WVC Immigrant Stories
I came to the United States when I was 20 years old as an international student. My dad completed his graduate studies in Idaho and told my siblings and I how great his experience was as an exchange student. I applied to a student exchange program at my university in Ecuador and was admitted when I was a junior. The first year I lived in the United States, the exchange program helped me to pay for college. I decided to stay one more year on my own so I worked, got scholarships, and received help from my parents to pay for my education during my senior year. After my undergrad, I worked for a year as a laboratory assistant. During that time, I realized I didn’t like working in a lab as much as I thought I would, mostly because I couldn’t come up with my own ideas. So, I looked into options for graduate school. I found out about a researcher at Washington State University who studied chemicals in plants, and I reached out to my friend, who was a graduate student in his laboratory. My friend told me that I could have my doctorate paid for if I worked as a teaching assistant at the university. I applied to graduate school only at WSU; I figured if it didn’t work out, I could go back home. I was admitted and started my doctoral program in 2005. I wanted to learn how to use chemicals in plants to develop medicine because Ecuador is one of the most biodiverse countries in the world but has limited investment in research and development. I wanted to go back home and start my own research lab.
Life in Ecuador was always centered around family. We lived very close to my grandparents’ homes, and for example we would visit my grandparents on my dad’s side on Saturday and then my grandparents on my mom’s side on Sunday. Every weekend we had the same routine. My best friends growing up were my cousins, who also lived nearby. I didn’t have tons of friends, but the few friends I had were really close. I have friends from elementary school who are still friends with me today! I visit my family and friends in Ecuador at least once a year, usually during the summer or Christmas so I can see as many of them as possible. We chat on a daily basis (thank God for Whatsapp!) My brother and I are the only ones in our family who don’t live in Ecuador.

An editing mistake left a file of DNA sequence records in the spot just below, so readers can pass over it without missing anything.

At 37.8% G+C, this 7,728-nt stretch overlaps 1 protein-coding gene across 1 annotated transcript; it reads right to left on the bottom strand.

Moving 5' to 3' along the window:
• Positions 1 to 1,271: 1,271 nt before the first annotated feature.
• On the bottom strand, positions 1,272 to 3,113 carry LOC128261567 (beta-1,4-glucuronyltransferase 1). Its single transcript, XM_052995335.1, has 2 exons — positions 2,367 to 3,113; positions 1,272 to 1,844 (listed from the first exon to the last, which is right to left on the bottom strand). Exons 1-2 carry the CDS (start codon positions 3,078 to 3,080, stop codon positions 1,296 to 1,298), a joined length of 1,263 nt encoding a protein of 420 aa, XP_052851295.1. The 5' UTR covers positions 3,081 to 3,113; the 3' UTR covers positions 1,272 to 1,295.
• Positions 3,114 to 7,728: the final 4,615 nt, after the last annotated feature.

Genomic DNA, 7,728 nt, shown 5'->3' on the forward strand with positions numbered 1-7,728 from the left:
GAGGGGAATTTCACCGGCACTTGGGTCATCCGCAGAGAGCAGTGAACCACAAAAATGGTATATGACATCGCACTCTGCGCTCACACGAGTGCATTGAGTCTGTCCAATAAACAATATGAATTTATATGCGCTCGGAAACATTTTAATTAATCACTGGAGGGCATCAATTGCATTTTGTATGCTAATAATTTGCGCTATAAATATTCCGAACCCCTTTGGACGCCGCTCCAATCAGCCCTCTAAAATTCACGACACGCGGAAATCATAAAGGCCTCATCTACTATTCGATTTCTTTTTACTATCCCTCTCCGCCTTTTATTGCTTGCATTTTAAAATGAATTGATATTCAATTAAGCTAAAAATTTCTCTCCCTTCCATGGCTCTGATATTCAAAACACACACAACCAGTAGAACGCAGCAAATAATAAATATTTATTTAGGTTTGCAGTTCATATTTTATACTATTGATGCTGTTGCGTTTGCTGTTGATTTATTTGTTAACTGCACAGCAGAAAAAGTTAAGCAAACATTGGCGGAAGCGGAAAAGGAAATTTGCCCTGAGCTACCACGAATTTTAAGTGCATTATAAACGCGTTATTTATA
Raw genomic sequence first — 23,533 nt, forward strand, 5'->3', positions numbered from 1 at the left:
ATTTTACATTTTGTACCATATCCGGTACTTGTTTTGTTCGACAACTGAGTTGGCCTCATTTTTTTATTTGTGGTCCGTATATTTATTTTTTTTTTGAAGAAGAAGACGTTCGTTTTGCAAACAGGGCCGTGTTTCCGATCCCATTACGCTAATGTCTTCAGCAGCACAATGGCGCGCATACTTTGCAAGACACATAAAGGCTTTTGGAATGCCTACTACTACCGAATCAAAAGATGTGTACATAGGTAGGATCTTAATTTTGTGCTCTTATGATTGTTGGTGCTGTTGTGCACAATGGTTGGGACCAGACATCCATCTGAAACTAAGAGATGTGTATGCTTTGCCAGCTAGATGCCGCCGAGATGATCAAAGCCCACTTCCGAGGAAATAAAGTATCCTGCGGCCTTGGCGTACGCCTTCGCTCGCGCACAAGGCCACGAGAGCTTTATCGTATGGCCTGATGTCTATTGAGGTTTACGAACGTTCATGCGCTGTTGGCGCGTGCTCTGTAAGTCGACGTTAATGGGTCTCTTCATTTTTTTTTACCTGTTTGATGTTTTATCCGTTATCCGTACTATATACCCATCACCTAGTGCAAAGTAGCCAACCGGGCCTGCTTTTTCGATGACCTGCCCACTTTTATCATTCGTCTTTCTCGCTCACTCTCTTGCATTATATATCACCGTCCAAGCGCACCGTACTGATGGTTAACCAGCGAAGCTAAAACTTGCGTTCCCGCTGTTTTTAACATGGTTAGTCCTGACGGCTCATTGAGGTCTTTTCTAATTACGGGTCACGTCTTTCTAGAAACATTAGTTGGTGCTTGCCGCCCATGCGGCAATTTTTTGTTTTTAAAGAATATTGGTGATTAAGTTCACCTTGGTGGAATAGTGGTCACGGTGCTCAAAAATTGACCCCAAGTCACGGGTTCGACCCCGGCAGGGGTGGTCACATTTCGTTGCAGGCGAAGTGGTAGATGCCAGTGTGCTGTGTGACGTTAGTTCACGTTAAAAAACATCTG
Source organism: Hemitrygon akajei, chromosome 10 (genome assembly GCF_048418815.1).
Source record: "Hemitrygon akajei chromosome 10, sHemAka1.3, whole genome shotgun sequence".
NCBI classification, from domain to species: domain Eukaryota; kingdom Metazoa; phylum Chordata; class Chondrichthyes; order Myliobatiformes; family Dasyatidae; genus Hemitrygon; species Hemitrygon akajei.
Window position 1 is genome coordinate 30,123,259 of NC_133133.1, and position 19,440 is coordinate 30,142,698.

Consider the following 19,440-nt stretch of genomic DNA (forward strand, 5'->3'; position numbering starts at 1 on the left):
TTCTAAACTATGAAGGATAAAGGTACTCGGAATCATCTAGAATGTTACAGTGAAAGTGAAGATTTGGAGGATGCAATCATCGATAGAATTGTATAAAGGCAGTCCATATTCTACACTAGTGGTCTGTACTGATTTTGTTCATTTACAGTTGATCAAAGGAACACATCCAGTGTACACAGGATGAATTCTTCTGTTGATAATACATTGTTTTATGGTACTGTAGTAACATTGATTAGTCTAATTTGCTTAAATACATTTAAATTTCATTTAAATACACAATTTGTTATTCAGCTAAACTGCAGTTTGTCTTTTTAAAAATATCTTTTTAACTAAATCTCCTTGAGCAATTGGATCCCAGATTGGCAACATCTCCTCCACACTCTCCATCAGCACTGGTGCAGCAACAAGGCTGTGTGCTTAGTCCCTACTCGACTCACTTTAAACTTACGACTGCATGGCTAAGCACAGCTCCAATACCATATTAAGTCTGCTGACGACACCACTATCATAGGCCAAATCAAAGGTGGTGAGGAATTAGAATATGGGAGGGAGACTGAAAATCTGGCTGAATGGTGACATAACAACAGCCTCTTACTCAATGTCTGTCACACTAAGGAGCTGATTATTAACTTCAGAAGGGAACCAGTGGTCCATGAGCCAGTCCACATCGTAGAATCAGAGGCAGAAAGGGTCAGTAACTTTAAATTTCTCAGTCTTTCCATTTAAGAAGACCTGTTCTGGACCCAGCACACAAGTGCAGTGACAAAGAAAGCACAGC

Honestly, I didn’t plan to stay in the United States this long. I got married when I was in graduate school and after graduation, I wanted to get some work experience. I worked in industry for a year and then completed a post-doctoral appointment in drug development before moving to Wenatchee. My idea was (and maybe still is) to go back home and research chemicals in plants to develop medicine. However, I have now lived in the United States half of my life. My husband and I chose Wenatchee because this is where family lives. My husband’s parents, siblings, and cousins live in and/or near Wenatchee and we visit them often. I want to make sure my kids grow up around family like I did.
How you left your country to live in the U.S?
The reason I left Mexico is because of school. I applied for medical school called Universidad de Guadalajara in Guadalajara, Mexico. Over 3500 students apply for this public university and only 250 students are accepted, unfortunately, I was not accepted. My family told me to apply again for the following semester, but I did not want to wait longer; so, I decided to study in the U.S to get my AS-T and transfer to a fourth-year university.
What was life like in your homeland?
Puerto Vallarta, Mexico is one of the most touristic places in Mexico. Growing up there made me realize how wonderful my homeland is. When I mean homeland, I mean the people who were surrounded around me. The people from here are so nice and helpful too. They taught me so many things that helped me to become a better person. I really enjoyed living there because there is a lot of diversity, learning other people’s cultures and backgrounds.
How is that different today?
Since I moved here to the States, I notice that most of the people here are cold and serious. Personally, I thought it was sad because in Vallarta the people are nice, but in Washington, it is hard to trust someone; those are my points of view. Izabella, my cousin, taught me so many things that you can do and not do in Wenatchee. Overall, now I know what is normal here in this town.
What is your personal experience in the U.S.?
In the beginning, it was hard because I left my family in Mexico, and it was just me, alone. My cousin offered me to stay with her while I was going to college, and I am so grateful for the opportunity she offered me. Besides, she helped me to become an independent person and to think wisely about my decisions. In the meantime, in college, I was so nervous because I did not know anyone there, and the schools from here are completely different from in Mexico. Having a language barrier was a challenge. Always having in mind that people would make fun of me because of my grammar or pronunciation; but not anymore. The good thing about me is that I adapt easily whether in school or work. Now, I am doing so great in school and work, thank God. Last quarter, I was on the Dean’s list because I got good grades in college, which I never expected of me. Working also in the college, has helped me meet amazing people and to be more involved such as clubs, events, and community service. All those involvements made me think that I should apply for the student government in college.